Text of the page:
• your brain responses will still be similar.

  • And to test it, we did the following experiment in my lab.

  • We took the English story

  • and translated it to Russian.

  • Now you have two different sounds and linguistic systems

  • that convey the exact same meaning.

  • And you play the English story to the English listeners

  • and the Russian story to the Russian listeners,

  • and we can compare their responses across the groups.

  • And when we did that, we didn't see responses that are similar

  • in auditory cortices in language,

  • because the language and sound are very different.

  • However, you can see that the responses in high-order areas

  • were still similar across these two groups.

  • We believe this is because they understood the story in a very similar way,

  • as we confirmed, using a test after the story ended.

  • And we think that this alignment is necessary for communication.

  • For example, as you can tell,

  • I am not a native English speaker.

  • I grew up with another language,

  • and the same might be for many of you in the audience.

  • And still, we can communicate.

  • How come?

  • We think we can communicate because we have this common code

  • that presents meaning.

  • So far, I've only talked about what's happening in the listener's brain,

  • in your brain, when you're listening to talks.

  • But what's happening in the speaker's brain, in my brain,

  • when I'm speaking to you?

  • To look in the speaker's brain,

  • we asked the speaker to go into the scanner,

  • we scan his brain

  • and then compare his brain responses to the brain responses of the listeners

  • listening to the story.

  • You have to remember that producing speech and comprehending speech

  • are very different processes.

  • Here we're asking: How similar are they?

  • To our surprise,

  • we saw that all these complex patterns within the listeners

  • actually came from the speaker brain.

  • So production and comprehension rely on very similar processes.

  • And we also found

  • the stronger the similarity between the listener's brain

  • and the speaker's brain,

  • the better the communication.

  • So I know that if you are completely confused now,

  • and I do hope that this is not the case,

  • your brain responses are very different than mine.

  • But I also know that if you really understand me now,

  • then your brain ... and your brain ... and your brain

  • are really similar to mine.

  • Now, let's take all this information together and ask:

  • How can we use it to transmit a memory that I have

  • from my brain to your brains?

  • So we did the following experiment.

  • We let people watch, for the first time in their life,

  • a TV episode from the BBC series "Sherlock," while we scanned their brains.

  • And then we asked them to go back to the scanner

  • and tell the story to another person that never watched the movie.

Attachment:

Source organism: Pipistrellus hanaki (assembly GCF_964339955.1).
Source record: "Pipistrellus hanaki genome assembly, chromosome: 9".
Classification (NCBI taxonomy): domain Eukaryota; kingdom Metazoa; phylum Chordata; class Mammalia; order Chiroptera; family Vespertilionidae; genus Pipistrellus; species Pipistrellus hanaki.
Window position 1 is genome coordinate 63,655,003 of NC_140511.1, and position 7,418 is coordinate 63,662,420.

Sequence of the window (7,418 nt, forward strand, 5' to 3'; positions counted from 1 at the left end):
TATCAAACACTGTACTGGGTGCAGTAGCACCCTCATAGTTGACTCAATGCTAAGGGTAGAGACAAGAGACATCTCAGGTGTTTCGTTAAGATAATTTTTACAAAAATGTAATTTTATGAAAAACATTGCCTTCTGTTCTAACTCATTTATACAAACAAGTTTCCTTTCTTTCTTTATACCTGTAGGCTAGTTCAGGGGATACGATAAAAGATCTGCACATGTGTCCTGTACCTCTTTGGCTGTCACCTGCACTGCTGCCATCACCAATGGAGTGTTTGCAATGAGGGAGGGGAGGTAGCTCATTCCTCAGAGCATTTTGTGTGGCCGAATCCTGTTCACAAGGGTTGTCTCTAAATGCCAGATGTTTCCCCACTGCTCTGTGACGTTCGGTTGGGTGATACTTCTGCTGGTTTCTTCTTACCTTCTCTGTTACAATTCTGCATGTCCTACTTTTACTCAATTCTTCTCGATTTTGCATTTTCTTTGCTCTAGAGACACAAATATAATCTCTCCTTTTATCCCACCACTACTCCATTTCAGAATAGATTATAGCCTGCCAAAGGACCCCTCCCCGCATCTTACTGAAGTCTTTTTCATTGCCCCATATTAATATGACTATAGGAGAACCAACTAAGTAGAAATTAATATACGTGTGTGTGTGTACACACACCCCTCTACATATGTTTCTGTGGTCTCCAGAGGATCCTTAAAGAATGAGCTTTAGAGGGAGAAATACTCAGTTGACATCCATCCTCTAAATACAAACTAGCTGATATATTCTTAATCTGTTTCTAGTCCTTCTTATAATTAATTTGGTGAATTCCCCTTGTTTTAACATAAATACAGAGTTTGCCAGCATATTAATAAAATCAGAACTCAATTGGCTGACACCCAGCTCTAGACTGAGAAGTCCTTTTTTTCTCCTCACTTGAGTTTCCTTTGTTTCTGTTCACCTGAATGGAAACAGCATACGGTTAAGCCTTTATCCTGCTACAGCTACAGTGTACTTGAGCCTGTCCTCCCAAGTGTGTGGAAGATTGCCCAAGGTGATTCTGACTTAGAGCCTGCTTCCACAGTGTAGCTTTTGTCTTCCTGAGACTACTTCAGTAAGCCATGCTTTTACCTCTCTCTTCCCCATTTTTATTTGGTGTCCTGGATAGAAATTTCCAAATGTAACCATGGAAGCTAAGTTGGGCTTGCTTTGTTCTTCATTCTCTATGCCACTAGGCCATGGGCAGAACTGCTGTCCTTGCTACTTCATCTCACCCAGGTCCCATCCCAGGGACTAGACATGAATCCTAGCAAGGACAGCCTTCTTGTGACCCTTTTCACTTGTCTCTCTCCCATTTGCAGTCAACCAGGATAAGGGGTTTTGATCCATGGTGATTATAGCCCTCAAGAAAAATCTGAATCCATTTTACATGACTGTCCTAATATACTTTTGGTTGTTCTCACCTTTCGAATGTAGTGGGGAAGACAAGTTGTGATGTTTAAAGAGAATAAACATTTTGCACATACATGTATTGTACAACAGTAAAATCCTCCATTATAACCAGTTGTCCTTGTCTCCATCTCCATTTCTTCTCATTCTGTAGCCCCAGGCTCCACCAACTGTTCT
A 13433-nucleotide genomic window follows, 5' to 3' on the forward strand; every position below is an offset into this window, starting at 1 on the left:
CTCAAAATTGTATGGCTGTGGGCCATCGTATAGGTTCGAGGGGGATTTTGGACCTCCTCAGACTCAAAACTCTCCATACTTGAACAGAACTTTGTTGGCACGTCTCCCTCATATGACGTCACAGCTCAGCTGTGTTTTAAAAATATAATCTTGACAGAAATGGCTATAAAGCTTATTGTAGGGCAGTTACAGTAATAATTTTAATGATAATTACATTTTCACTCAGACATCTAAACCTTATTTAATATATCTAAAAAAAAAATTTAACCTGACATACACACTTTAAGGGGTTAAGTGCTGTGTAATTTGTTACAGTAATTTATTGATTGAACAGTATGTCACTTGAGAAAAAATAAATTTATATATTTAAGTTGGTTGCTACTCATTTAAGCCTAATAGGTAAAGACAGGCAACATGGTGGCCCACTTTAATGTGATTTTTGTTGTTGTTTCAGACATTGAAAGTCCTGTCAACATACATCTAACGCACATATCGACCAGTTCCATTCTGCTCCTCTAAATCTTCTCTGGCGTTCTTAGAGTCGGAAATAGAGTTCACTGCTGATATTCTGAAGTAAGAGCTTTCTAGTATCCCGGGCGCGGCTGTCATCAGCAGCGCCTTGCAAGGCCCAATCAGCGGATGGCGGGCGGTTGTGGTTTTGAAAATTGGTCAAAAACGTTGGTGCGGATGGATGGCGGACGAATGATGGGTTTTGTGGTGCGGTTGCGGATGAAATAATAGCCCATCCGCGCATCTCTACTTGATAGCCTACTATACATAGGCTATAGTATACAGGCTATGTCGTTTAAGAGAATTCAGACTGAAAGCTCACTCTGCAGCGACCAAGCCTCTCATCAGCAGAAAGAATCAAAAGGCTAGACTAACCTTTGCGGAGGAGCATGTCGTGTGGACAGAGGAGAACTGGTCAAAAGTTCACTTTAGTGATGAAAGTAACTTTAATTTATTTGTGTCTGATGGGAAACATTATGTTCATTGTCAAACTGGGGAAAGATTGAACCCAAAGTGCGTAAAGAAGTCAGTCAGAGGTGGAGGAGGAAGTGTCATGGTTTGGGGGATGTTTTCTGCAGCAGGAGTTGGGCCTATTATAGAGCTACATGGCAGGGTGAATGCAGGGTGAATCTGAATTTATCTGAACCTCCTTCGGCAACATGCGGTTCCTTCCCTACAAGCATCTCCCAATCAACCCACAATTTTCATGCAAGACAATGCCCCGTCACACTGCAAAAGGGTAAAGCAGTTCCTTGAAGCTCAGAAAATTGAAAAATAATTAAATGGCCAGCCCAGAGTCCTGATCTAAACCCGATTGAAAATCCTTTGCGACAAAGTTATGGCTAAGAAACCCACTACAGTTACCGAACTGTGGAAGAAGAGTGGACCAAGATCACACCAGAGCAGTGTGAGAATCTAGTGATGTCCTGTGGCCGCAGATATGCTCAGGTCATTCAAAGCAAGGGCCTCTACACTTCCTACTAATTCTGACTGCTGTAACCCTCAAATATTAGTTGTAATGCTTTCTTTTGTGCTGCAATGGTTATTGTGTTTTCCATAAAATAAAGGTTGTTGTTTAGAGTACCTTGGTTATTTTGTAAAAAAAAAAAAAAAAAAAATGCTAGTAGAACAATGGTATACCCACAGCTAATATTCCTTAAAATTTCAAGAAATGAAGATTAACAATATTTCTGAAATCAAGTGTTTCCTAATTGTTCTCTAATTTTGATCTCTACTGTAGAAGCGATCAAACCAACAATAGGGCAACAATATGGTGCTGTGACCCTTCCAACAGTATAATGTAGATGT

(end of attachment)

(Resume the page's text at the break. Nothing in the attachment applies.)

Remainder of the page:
• So let's be specific.

  • Think about this exact scene,

  • when Sherlock is entering the cab in London

  • driven by the murderer he is looking for.

  • With me, as a viewer,

  • there is a specific brain pattern in my brain when I watch it.

  • Now, the exact same pattern, I can reactivate in my brain again

  • by telling the world: Sherlock, London, murderer.

  • And when I'm transmitting these words to your brains now,

  • you have to reconstruct it in your mind.

  • In fact, we see that pattern emerging now in your brains.

  • And we were really surprised to see

  • that the pattern you have now in your brains

  • when I'm describing to you these scenes

  • would be very similar to the pattern I had when I watched this movie

  • a few months ago in the scanner.

  • This starts to tell you about the mechanism

  • by which we can tell stories and transmit information.

  • Because, for example,

  • now you're listening really hard and trying to understand what I'm saying.

  • And I know that it's not easy.

  • But I hope that at one point in the talk we clicked, and you got me.

  • And I think that in a few hours, a few days, a few months,

  • you're going to meet someone at a party,

  • and you're going to tell him about this lecture,

  • and suddenly it will be as if he is standing now here with us.

  • Now you can see how we can take this mechanism

  • and try to transmit memories and knowledge across people,

  • which is wonderful, right?

  • But our ability to communicate relies on our ability

  • to have common ground.

  • Because, for example,

  • if I'm going to use the British synonym

  • "hackney carriage" instead of "cab,"

  • I know that I'm going to be misaligned with most of you in the audience.

  • This alignment depends not only on our ability

  • to understand the basic concept;

  • it also depends on our ability to develop common ground and understanding

  • and shared belief systems.

  • Because we know that in many cases,

  • people understand the exact same story in very different ways.

  • So to test it in the lab, we did the following experiment.

  • We took a story by J.D. Salinger,

  • in which a husband lost track of his wife in the middle of a party,

  • and he's calling his best friend, asking, "Did you see my wife?"

  • For half of the subjects,

  • we said that the wife was having an affair with the best friend.

  • For the other half,

  • we said that the wife is loyal and the husband is very jealous.

  • This one sentence before the story started

  • was enough to make the brain responses

  • of all the people that believed the wife was having an affair

  • be very similar in these high-order areas

  • and different than the other group.

  • And if one sentence is enough to make your brain similar

  • to people that think like you

  • and very different than people that think differently than you,

  • think how this effect is going to be amplified in real life,

  • when we are all listening to the exact same news item

  • after being exposed day after day after day

  • to different media channels, like Fox News or The New York Times,

  • that give us very different perspectives